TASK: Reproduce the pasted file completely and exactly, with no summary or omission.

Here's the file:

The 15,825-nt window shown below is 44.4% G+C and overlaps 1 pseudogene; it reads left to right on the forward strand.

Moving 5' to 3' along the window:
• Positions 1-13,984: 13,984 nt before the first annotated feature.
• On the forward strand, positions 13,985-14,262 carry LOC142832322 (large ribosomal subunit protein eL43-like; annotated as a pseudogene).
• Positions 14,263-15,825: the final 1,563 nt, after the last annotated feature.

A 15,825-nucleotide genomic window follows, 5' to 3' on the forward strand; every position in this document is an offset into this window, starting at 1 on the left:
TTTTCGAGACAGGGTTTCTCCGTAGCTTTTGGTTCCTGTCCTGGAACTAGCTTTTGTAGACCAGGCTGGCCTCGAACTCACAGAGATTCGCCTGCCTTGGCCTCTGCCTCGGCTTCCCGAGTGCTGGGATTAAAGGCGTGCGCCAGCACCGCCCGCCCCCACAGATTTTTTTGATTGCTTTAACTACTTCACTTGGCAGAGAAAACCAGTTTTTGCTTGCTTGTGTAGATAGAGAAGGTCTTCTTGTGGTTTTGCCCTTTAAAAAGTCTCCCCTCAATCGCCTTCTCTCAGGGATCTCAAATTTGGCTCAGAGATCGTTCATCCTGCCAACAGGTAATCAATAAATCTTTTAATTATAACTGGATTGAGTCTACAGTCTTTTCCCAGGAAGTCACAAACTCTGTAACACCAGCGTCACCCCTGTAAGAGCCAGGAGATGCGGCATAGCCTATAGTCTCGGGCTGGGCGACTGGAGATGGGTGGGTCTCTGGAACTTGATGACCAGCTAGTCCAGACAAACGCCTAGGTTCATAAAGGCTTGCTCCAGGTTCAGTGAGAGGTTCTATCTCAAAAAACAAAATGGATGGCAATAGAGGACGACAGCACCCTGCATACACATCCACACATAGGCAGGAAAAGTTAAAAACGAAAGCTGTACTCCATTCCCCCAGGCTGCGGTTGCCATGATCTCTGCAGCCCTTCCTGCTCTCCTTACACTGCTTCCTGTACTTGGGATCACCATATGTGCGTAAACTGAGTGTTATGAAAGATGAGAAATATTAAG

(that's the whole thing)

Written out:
The 15,825-nt window shown below is 44.4% G+C and overlaps 1 pseudogene; it reads left to right on the forward strand.

Moving 5' to 3' along the window:
• Positions 1-13,984: 13,984 nt before the first annotated feature.
• On the forward strand, positions 13,985-14,262 carry LOC142832322 (large ribosomal subunit protein eL43-like; annotated as a pseudogene).
• Positions 14,263-15,825: the final 1,563 nt, after the last annotated feature.

A 15,825-nucleotide genomic window follows, 5' to 3' on the forward strand; every position in this document is an offset into this window, starting at 1 on the left:
TTTTCGAGACAGGGTTTCTCCGTAGCTTTTGGTTCCTGTCCTGGAACTAGCTTTTGTAGACCAGGCTGGCCTCGAACTCACAGAGATTCGCCTGCCTTGGCCTCTGCCTCGGCTTCCCGAGTGCTGGGATTAAAGGCGTGCGCCAGCACCGCCCGCCCCCACAGATTTTTTTGATTGCTTTAACTACTTCACTTGGCAGAGAAAACCAGTTTTTGCTTGCTTGTGTAGATAGAGAAGGTCTTCTTGTGGTTTTGCCCTTTAAAAAGTCTCCCCTCAATCGCCTTCTCTCAGGGATCTCAAATTTGGCTCAGAGATCGTTCATCCTGCCAACAGGTAATCAATAAATCTTTTAATTATAACTGGATTGAGTCTACAGTCTTTTCCCAGGAAGTCACAAACTCTGTAACACCAGCGTCACCCCTGTAAGAGCCAGGAGATGCGGCATAGCCTATAGTCTCGGGCTGGGCGACTGGAGATGGGTGGGTCTCTGGAACTTGATGACCAGCTAGTCCAGACAAACGCCTAGGTTCATAAAGGCTTGCTCCAGGTTCAGTGAGAGGTTCTATCTCAAAAAACAAAATGGATGGCAATAGAGGACGACAGCACCCTGCATACACATCCACACATAGGCAGGAAAAGTTAAAAACGAAAGCTGTACTCCATTCCCCCAGGCTGCGGTTGCCATGATCTCTGCAGCCCTTCCTGCTCTCCTTACACTGCTTCCTGTACTTGGGATCACCATATGTGCGTAAACTGAGTGTTATGAAAGATGAGAAATATTAAG